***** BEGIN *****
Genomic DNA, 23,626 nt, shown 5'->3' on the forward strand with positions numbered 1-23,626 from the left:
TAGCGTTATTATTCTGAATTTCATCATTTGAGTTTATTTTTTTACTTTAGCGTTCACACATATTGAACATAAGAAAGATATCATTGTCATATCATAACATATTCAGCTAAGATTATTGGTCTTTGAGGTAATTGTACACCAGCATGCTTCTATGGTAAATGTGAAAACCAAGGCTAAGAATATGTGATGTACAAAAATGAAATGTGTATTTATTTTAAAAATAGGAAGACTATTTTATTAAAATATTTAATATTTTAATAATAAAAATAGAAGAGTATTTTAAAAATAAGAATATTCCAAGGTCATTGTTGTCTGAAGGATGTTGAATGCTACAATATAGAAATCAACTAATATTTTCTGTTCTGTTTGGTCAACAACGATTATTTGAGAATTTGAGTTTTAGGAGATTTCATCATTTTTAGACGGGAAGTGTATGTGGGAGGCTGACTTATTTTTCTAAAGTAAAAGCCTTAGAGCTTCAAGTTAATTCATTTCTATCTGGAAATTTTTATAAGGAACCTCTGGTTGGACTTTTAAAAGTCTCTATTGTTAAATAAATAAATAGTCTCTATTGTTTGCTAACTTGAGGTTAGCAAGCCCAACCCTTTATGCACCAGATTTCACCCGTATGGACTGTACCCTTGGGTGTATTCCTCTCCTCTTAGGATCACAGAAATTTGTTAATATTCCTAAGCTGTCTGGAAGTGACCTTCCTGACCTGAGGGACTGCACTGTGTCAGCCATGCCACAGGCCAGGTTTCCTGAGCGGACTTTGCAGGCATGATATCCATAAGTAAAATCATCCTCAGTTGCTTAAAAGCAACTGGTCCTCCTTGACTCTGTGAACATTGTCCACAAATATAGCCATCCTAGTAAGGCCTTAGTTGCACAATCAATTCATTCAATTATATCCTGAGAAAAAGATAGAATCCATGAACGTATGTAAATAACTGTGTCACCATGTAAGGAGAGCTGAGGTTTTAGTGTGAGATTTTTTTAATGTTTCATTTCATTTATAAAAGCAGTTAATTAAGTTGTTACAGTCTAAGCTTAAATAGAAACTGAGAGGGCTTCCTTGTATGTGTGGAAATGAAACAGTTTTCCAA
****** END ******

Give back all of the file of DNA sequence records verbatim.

Genomic DNA, 23,626 nt, shown 5'->3' on the forward strand with positions numbered 1-23,626 from the left:
TAGCGTTATTATTCTGAATTTCATCATTTGAGTTTATTTTTTTACTTTAGCGTTCACACATATTGAACATAAGAAAGATATCATTGTCATATCATAACATATTCAGCTAAGATTATTGGTCTTTGAGGTAATTGTACACCAGCATGCTTCTATGGTAAATGTGAAAACCAAGGCTAAGAATATGTGATGTACAAAAATGAAATGTGTATTTATTTTAAAAATAGGAAGACTATTTTATTAAAATATTTAATATTTTAATAATAAAAATAGAAGAGTATTTTAAAAATAAGAATATTCCAAGGTCATTGTTGTCTGAAGGATGTTGAATGCTACAATATAGAAATCAACTAATATTTTCTGTTCTGTTTGGTCAACAACGATTATTTGAGAATTTGAGTTTTAGGAGATTTCATCATTTTTAGACGGGAAGTGTATGTGGGAGGCTGACTTATTTTTCTAAAGTAAAAGCCTTAGAGCTTCAAGTTAATTCATTTCTATCTGGAAATTTTTATAAGGAACCTCTGGTTGGACTTTTAAAAGTCTCTATTGTTAAATAAATAAATAGTCTCTATTGTTTGCTAACTTGAGGTTAGCAAGCCCAACCCTTTATGCACCAGATTTCACCCGTATGGACTGTACCCTTGGGTGTATTCCTCTCCTCTTAGGATCACAGAAATTTGTTAATATTCCTAAGCTGTCTGGAAGTGACCTTCCTGACCTGAGGGACTGCACTGTGTCAGCCATGCCACAGGCCAGGTTTCCTGAGCGGACTTTGCAGGCATGATATCCATAAGTAAAATCATCCTCAGTTGCTTAAAAGCAACTGGTCCTCCTTGACTCTGTGAACATTGTCCACAAATATAGCCATCCTAGTAAGGCCTTAGTTGCACAATCAATTCATTCAATTATATCCTGAGAAAAAGATAGAATCCATGAACGTATGTAAATAACTGTGTCACCATGTAAGGAGAGCTGAGGTTTTAGTGTGAGATTTTTTTAATGTTTCATTTCATTTATAAAAGCAGTTAATTAAGTTGTTACAGTCTAAGCTTAAATAGAAACTGAGAGGGCTTCCTTGTATGTGTGGAAATGAAACAGTTTTCCAA